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Kenya GDP rate to remain flat in 2017 amid worsening drought

NAIROBI (Xinhua) -- The Kenyan economy is projected to grow at 5.9 percent in 2017, the same rate of growth achieved in 2016 but might fall slightly further down due to a slowdown in economic activity within the private sector because of the prevailing drought, a Treasury official said Thursday.

Cabinet Secretary for National Treasury, Henry Rotich, said the economy was likely to suffer a growth slowdown in 2017 unless the drastic drop in the level of private sector borrowing was reversed.

“Our economy is growing at twice the pace of global growth and more than twice the rate of the Sub-Saharan growth. We are growing faster than both Nigeria and South Africa whose growth is projected at 0.8 percent for both countries,” Rotich said when he presented the 2017/2018 budget in Parliament.

He attributed the 5.9 growth projection to the stable environment surrounding the key economic indicators such as the rate of inflation and interest rates.

The CS also cited a stable import bill, investment in infrastructure and the recovery in the tourism sector after years of a slowdown caused by a series of terror attacks in the country’s tourism hotspots.

“Our vibrant and dynamic private sector has contributed to this resilience,” Rotich told Parliament when he presented the fifth budget statement under Jubilee government.

The government attributed the economic growth it achieved in the middle of a worldwide economic slump to the growing rate of foreign direct investments which hit 2.6 billion U.S. dollars in 2016.

According to Rotich, investments in the security sector, through the employment of more police officers and other security personnel, enabled the country to enhance security.

In the new fiscal budget, the Kenyan authorities outlined measures to improve the investment environment, create more jobs in 2017 and to attract more investors into the country.

Rotich allocated 1.35 billion dollars in infrastructure projects in the 2017/2018 financial year. He said 640 million dollars will go towards the ongoing road construction while 443 million dollars will be directed to foreign co-financed roads.

The CS said 756 million dollars has been committed to the Standard Gauge Railway from which 155 million dollars will go to the completion of the first phase and 597 million dollars towards the construction of second phase from Nairobi to Naivasha.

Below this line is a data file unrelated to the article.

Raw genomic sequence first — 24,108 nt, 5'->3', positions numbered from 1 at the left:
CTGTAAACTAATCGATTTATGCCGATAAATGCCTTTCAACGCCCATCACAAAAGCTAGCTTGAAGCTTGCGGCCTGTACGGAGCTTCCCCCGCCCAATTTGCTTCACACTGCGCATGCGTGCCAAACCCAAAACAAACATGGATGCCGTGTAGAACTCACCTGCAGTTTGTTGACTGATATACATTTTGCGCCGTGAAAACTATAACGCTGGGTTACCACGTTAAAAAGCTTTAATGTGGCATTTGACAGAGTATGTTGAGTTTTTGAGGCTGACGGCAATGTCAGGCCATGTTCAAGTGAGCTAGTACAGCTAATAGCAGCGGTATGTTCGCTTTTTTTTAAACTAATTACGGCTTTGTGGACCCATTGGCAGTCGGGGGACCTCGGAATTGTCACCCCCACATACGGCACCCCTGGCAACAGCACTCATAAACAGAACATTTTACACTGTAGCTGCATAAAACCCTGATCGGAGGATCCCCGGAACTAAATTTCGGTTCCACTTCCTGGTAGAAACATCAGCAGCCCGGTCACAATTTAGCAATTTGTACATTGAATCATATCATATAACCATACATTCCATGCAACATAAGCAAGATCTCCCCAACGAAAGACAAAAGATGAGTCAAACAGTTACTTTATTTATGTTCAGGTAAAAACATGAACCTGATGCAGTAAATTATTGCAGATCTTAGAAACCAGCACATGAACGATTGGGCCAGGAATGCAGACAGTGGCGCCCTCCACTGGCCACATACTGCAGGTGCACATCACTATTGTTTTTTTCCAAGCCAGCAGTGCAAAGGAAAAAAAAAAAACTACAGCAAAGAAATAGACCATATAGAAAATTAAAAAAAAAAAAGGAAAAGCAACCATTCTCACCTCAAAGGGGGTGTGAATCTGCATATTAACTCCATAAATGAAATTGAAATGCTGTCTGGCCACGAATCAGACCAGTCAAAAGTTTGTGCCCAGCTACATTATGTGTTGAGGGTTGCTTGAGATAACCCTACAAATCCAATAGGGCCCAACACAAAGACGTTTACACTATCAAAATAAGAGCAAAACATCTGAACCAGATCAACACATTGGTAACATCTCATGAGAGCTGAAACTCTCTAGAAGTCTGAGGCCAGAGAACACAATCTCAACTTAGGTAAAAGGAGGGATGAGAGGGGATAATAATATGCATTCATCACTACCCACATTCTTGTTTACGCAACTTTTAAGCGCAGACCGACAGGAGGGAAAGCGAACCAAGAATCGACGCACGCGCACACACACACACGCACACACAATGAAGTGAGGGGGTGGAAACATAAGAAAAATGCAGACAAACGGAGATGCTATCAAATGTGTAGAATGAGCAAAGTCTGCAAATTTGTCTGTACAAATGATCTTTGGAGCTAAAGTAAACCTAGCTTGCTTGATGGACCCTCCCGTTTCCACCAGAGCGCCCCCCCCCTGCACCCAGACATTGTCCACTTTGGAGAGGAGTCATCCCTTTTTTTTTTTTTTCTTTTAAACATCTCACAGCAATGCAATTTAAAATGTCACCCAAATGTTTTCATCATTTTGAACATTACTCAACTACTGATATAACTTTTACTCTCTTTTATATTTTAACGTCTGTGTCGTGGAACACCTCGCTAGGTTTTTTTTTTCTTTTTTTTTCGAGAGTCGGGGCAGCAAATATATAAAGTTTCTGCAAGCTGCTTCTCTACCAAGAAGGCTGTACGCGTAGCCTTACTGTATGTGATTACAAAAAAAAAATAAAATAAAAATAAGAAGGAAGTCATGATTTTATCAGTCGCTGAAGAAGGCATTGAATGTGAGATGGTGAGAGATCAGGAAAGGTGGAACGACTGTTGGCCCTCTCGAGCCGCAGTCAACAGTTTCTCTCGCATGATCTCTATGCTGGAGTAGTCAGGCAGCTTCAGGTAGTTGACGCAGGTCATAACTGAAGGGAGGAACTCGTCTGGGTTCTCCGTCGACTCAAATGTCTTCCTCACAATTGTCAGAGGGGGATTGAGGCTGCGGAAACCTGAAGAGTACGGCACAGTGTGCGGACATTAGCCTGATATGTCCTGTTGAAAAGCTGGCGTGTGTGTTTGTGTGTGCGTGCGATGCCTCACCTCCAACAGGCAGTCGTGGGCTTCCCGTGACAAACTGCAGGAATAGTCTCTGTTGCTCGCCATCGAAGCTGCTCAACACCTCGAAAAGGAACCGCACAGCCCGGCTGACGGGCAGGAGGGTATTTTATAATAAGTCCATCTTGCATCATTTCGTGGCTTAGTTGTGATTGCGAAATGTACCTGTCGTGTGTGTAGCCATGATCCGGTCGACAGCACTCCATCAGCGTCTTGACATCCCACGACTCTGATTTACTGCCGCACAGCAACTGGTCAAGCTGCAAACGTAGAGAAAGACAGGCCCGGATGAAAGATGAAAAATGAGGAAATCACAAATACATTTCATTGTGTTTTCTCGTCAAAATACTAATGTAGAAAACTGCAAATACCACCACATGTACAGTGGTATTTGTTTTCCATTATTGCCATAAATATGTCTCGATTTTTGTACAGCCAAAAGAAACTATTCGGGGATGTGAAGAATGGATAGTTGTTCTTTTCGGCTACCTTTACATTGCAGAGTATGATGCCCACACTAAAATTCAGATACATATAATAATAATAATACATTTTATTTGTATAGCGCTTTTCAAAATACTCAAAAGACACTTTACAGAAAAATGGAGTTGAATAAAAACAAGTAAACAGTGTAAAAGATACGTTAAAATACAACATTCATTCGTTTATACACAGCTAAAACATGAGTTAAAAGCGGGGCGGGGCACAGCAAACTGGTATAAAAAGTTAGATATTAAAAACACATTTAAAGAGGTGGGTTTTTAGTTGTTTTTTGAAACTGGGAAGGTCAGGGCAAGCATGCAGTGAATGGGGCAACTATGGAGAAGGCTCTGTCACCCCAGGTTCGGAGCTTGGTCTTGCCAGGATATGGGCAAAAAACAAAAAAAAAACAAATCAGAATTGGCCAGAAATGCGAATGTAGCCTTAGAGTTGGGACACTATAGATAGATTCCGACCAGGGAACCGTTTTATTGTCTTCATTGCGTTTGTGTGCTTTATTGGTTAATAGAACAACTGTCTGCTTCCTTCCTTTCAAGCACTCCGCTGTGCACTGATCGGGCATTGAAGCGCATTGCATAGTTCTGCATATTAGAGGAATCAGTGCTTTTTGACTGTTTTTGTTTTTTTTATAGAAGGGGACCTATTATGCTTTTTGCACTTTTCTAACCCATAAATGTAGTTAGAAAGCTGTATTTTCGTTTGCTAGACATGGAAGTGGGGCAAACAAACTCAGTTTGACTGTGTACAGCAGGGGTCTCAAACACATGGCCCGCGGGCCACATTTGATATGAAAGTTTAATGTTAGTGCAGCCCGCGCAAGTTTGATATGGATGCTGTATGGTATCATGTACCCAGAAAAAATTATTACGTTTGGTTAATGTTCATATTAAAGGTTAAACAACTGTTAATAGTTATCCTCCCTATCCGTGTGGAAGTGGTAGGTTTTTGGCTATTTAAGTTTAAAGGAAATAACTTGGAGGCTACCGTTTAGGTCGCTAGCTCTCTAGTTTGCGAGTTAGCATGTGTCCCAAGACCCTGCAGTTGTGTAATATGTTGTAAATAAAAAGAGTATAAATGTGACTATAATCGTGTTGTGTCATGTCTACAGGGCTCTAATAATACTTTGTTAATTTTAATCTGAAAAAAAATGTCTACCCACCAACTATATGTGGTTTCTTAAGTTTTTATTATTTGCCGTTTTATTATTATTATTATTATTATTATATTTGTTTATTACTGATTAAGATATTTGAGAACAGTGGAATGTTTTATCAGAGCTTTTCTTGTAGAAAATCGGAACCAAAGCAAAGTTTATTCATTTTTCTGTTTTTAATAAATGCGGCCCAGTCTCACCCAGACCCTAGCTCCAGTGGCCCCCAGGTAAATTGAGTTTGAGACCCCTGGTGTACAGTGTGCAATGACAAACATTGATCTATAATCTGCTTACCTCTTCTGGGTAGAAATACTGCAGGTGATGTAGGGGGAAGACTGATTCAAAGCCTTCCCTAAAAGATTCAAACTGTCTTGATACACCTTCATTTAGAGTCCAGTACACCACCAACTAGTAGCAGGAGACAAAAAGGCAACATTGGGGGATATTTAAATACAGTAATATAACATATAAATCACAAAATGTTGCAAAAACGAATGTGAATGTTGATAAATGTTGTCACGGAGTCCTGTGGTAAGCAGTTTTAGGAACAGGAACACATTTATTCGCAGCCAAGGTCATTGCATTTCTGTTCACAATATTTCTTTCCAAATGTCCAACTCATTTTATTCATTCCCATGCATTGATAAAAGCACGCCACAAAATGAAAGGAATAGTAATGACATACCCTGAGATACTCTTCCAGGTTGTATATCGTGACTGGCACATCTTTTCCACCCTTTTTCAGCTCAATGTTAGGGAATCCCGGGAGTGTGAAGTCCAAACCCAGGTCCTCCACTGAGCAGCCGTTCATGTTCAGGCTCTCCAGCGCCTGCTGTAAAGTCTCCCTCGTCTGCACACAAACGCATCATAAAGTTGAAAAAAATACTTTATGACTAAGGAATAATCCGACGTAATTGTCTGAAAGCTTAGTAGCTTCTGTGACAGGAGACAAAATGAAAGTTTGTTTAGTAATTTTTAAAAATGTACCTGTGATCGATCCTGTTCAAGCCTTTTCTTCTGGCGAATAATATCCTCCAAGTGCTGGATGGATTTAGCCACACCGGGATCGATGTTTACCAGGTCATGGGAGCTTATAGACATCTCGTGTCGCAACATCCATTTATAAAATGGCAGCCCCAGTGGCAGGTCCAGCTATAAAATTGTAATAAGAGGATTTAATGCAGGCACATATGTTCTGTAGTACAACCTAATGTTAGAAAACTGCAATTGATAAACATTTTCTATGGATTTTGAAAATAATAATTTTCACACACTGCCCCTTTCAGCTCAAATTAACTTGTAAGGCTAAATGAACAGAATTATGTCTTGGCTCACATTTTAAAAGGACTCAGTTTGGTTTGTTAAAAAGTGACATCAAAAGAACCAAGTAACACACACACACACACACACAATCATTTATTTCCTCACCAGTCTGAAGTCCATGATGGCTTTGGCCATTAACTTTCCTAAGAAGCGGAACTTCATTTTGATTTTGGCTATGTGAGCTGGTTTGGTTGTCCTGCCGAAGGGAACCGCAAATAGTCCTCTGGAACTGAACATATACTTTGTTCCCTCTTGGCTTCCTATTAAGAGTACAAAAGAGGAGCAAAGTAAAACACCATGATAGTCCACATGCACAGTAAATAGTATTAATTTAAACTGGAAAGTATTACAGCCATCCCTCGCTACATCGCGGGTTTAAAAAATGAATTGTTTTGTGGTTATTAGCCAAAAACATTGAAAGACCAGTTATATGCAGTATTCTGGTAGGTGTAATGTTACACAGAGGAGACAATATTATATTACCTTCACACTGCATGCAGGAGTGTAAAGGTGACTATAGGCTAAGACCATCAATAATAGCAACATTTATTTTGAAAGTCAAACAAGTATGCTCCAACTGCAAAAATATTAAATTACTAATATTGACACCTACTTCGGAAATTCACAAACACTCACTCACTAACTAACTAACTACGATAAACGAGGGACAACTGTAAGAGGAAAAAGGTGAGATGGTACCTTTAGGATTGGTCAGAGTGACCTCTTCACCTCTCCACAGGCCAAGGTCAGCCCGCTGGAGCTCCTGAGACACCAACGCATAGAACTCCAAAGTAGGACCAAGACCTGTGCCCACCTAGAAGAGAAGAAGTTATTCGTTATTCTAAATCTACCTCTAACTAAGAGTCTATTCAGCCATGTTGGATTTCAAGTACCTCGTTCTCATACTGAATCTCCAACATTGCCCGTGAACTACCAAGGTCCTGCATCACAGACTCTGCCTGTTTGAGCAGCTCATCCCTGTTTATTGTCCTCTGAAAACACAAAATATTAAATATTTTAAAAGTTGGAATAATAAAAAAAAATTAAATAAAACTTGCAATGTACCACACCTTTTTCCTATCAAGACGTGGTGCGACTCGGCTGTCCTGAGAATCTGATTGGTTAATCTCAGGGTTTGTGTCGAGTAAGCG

“Once completed, SGR will help to integrate domestic markets, link special industrial zones and bring global export markets closer home. The construction of the first phase is nearing completion and we expect Kenyans to enjoy a decent ride from Mombasa to Nairobi starting June 1,” Rotich said.

“At the same time, we are glad to announce that the construction of the second phase has already begun,” he told the lawmakers. Rotich told parliament that 4 million dollars will be used to relocate the people along the railway line.

He announced plans to build a national pipeline from Lodwar in Northern Kenya to Lamu in the South, to enhance the country’s oil energy infrastructure.

Kenya is preparing to begin advance oil exportation this year through the rail.

The government also addressed the increasing cost of maize flour by introducing tax interventions meant to reduce the cost of maize flour.

These include introducing duty-free importation of maize in the next four months and the removal of Value Added Tax on both bread and maize flour in a move meant to lower the costs of the basic food for Kenyans.

Rotich said the two commodities were expected to be cheaper after the exemptions and warned millers and bread manufacturers of a reversal should they fail to pass the benefits to the consumers.

“In order to make these commodities affordable to the common citizens. I propose to zero rate bread and maize flour to remove VAT all together,” Rotich said.

He asked companies involved in the chain of production and distribution of such commodities to implement the measure directed at reducing the cost of basic commodities.

“Manufacturers, wholesalers and retailers who sell such goods will be expected to reduce the price of these basic commodities failure to which I will reverse the policy,” he warned.

Rotich highlighted how the government has made progress in improving security, infrastructure, education, health care and access to electricity.

The budget is also full of incentives to attract foreign investments and protect locally manufactured goods.



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